Bank of Canada holds rate steady at 0.75%
Central bank says economy performing in line with expectations laid out in January
The Bank of Canada kept its benchmark interest rate steady at 0.75 per cent on Wednesday, a sign the bank thinks there's no need for another move just yet after cutting the rate in January for the first time in five years.
The bank kept its target for the overnight rate steady, noting that the economy is performing in line with expectations laid out in January's monetary policy report.
At that time, the central banked shocked markets by unexpectedly cutting the rate from 1 per cent, where it had been since the fall of 2010. But there was no similar move this time around.
"Financial conditions in Canada have eased materially since January, in response to the Bank’s recent monetary policy action and to global financial developments," the bank said in a statement.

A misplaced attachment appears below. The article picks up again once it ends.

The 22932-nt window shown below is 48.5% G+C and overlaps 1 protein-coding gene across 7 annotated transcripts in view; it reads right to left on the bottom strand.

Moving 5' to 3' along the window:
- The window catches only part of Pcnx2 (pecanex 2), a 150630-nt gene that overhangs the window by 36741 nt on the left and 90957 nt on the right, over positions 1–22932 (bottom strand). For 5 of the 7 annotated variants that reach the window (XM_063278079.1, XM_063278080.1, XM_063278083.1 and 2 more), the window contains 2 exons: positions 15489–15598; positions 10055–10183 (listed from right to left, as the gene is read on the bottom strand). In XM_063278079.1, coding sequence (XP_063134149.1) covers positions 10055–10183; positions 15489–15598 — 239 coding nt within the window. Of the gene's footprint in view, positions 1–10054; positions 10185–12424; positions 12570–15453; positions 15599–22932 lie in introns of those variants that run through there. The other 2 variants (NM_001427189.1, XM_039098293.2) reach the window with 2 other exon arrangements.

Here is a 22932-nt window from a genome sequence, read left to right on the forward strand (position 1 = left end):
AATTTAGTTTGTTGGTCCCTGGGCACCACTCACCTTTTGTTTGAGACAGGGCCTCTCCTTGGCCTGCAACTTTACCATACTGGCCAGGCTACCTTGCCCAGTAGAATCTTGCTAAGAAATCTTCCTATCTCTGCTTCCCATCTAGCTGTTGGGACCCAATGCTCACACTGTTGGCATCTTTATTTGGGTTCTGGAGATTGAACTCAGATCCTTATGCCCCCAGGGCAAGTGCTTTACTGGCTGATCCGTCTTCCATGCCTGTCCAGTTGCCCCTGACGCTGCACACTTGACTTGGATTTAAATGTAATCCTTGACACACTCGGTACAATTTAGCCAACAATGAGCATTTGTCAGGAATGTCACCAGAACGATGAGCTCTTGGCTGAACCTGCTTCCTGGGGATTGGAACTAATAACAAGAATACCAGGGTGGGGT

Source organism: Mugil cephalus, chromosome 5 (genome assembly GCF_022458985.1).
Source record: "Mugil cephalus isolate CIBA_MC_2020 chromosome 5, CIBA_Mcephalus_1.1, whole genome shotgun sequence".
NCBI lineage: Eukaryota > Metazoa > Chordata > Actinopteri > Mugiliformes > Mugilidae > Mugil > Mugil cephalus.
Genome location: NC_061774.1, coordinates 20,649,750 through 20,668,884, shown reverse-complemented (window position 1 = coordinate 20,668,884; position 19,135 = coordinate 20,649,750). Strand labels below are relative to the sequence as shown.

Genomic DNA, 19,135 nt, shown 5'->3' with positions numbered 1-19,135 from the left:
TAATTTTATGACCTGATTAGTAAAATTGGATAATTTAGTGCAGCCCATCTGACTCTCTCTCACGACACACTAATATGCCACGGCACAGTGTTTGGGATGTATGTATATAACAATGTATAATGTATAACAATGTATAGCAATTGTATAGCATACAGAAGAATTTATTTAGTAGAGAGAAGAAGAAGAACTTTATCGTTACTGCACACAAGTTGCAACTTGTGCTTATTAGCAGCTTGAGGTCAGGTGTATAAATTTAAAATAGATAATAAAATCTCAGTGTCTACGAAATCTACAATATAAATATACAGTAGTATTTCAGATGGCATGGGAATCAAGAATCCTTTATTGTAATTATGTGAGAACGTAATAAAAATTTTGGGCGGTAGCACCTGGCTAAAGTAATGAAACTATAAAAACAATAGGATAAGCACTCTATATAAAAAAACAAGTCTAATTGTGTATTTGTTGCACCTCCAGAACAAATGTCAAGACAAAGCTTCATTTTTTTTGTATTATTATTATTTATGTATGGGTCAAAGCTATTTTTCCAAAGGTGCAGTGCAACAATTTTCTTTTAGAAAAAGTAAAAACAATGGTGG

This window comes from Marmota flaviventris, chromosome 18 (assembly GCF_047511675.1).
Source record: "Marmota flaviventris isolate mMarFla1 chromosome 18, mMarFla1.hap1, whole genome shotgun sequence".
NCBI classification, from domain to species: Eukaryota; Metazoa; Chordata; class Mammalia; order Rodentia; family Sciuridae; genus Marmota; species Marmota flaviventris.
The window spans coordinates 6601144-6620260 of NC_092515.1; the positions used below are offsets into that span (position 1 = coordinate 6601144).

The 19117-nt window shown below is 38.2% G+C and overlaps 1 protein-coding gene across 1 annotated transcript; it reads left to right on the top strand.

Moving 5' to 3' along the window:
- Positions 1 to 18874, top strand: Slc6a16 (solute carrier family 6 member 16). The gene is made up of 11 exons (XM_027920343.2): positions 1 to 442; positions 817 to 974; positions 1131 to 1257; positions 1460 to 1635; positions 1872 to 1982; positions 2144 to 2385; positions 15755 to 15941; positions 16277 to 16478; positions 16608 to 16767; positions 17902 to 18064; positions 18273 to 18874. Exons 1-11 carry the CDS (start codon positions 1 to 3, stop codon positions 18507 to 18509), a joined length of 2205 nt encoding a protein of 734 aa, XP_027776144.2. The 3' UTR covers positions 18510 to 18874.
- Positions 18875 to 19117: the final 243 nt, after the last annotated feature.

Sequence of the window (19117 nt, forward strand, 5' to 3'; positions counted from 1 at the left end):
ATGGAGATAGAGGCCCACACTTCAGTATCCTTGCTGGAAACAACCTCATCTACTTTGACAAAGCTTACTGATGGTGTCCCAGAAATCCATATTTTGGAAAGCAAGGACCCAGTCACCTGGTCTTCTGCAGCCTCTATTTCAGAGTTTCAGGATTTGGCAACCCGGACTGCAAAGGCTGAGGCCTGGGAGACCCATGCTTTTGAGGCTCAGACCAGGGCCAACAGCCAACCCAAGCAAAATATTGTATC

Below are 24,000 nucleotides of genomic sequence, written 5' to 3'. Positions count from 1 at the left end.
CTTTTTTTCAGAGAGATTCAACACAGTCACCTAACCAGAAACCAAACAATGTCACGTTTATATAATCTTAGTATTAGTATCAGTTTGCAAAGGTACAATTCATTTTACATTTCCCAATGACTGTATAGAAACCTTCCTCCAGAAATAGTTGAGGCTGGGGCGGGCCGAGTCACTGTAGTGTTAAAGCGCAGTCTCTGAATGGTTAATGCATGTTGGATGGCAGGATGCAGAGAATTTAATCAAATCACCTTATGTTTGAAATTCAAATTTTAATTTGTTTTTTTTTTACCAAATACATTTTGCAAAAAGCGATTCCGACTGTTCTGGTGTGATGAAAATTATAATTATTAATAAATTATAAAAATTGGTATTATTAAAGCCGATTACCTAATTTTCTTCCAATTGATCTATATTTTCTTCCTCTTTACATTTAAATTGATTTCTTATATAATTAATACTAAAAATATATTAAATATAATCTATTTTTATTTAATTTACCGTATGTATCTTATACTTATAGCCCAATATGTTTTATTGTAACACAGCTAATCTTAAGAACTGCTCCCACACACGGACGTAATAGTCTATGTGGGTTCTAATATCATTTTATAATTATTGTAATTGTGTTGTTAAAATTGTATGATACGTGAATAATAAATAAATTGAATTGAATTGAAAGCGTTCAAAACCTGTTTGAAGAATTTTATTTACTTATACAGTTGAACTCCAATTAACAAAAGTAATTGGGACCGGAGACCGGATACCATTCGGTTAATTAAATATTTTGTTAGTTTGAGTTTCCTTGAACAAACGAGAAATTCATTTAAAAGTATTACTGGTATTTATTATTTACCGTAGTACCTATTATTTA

"In light of these developments … we judge that the current degree of monetary policy stimulus is still appropriate."
Another cut could come
That is central-bank-speak for saying the bank wants to wait and see what the further impact of January's cut will be before moving the rate again, in one direction or the other.
Some watchers focused on one particular line in the statement as a clue that another cut could be in the offing soon. The statement hinted that the impact from lower energy prices might be "even more front-loaded than projected in January," Capital Economics noted.
The research firm was expecting another rate cut today, but even after the bank did nothing, the company stands by its call that the Bank of Canada will cut the rate to 50 basis points next month.
"What happens after that depends on where oil prices settle and whether that weakness in regional housing becomes a national problem," Capital Economics said in a note to clients.
Others aren't so sure the bank is in any rush to to anything. Toronto-Dominion Bank economist Brian DePratto said, "Today's decision to maintain the overnight rate at 0.75 per cent is consistent with Governor Poloz's statement that the January cut bought the bank some time to see how the economy responds."
The bank's rate is influential, because it has an impact on the interest rates that Canadian consumers get from commercial banks when they borrow or save money.
The Bank of Canada meets every six weeks to set its benchmark interest rate. The bank's next scheduled meeting is April 15.